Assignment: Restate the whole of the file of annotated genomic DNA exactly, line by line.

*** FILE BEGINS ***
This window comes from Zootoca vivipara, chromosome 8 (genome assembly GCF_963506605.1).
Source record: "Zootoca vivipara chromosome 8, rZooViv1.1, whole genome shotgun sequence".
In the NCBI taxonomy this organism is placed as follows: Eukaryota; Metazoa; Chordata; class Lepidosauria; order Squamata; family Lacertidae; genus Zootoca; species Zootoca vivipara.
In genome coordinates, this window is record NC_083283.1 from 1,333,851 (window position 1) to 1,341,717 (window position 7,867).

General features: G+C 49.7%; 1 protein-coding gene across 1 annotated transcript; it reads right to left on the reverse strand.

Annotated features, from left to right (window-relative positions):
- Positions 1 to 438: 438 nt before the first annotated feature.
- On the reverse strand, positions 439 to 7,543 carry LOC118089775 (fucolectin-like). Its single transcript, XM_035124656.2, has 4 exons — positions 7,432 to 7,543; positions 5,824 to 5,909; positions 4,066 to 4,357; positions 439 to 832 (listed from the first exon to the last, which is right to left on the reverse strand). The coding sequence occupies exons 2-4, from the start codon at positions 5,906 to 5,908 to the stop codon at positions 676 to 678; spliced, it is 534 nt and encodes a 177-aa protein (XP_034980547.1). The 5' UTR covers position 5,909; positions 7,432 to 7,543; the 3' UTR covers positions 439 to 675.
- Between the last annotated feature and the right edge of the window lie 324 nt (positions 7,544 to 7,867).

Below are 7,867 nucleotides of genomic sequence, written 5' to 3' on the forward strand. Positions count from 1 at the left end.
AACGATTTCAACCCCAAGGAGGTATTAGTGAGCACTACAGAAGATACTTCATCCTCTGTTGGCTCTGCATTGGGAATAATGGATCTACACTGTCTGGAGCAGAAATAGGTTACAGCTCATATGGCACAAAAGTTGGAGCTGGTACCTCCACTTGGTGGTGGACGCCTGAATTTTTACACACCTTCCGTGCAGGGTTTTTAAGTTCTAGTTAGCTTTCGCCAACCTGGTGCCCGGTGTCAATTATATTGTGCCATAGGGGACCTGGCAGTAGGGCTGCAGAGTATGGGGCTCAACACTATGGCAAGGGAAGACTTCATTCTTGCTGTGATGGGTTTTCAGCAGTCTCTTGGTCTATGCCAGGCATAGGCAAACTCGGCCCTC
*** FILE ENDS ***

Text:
This window comes from Zootoca vivipara, chromosome 8 (genome assembly GCF_963506605.1).
Source record: "Zootoca vivipara chromosome 8, rZooViv1.1, whole genome shotgun sequence".
In the NCBI taxonomy this organism is placed as follows: Eukaryota; Metazoa; Chordata; class Lepidosauria; order Squamata; family Lacertidae; genus Zootoca; species Zootoca vivipara.
In genome coordinates, this window is record NC_083283.1 from 1,333,851 (window position 1) to 1,341,717 (window position 7,867).

General features: G+C 49.7%; 1 protein-coding gene across 1 annotated transcript; it reads right to left on the reverse strand.

Annotated features, from left to right (window-relative positions):
- Positions 1 to 438: 438 nt before the first annotated feature.
- On the reverse strand, positions 439 to 7,543 carry LOC118089775 (fucolectin-like). Its single transcript, XM_035124656.2, has 4 exons — positions 7,432 to 7,543; positions 5,824 to 5,909; positions 4,066 to 4,357; positions 439 to 832 (listed from the first exon to the last, which is right to left on the reverse strand). The coding sequence occupies exons 2-4, from the start codon at positions 5,906 to 5,908 to the stop codon at positions 676 to 678; spliced, it is 534 nt and encodes a 177-aa protein (XP_034980547.1). The 5' UTR covers position 5,909; positions 7,432 to 7,543; the 3' UTR covers positions 439 to 675.
- Between the last annotated feature and the right edge of the window lie 324 nt (positions 7,544 to 7,867).

Below are 7,867 nucleotides of genomic sequence, written 5' to 3' on the forward strand. Positions count from 1 at the left end.
AACGATTTCAACCCCAAGGAGGTATTAGTGAGCACTACAGAAGATACTTCATCCTCTGTTGGCTCTGCATTGGGAATAATGGATCTACACTGTCTGGAGCAGAAATAGGTTACAGCTCATATGGCACAAAAGTTGGAGCTGGTACCTCCACTTGGTGGTGGACGCCTGAATTTTTACACACCTTCCGTGCAGGGTTTTTAAGTTCTAGTTAGCTTTCGCCAACCTGGTGCCCGGTGTCAATTATATTGTGCCATAGGGGACCTGGCAGTAGGGCTGCAGAGTATGGGGCTCAACACTATGGCAAGGGAAGACTTCATTCTTGCTGTGATGGGTTTTCAGCAGTCTCTTGGTCTATGCCAGGCATAGGCAAACTCGGCCCTC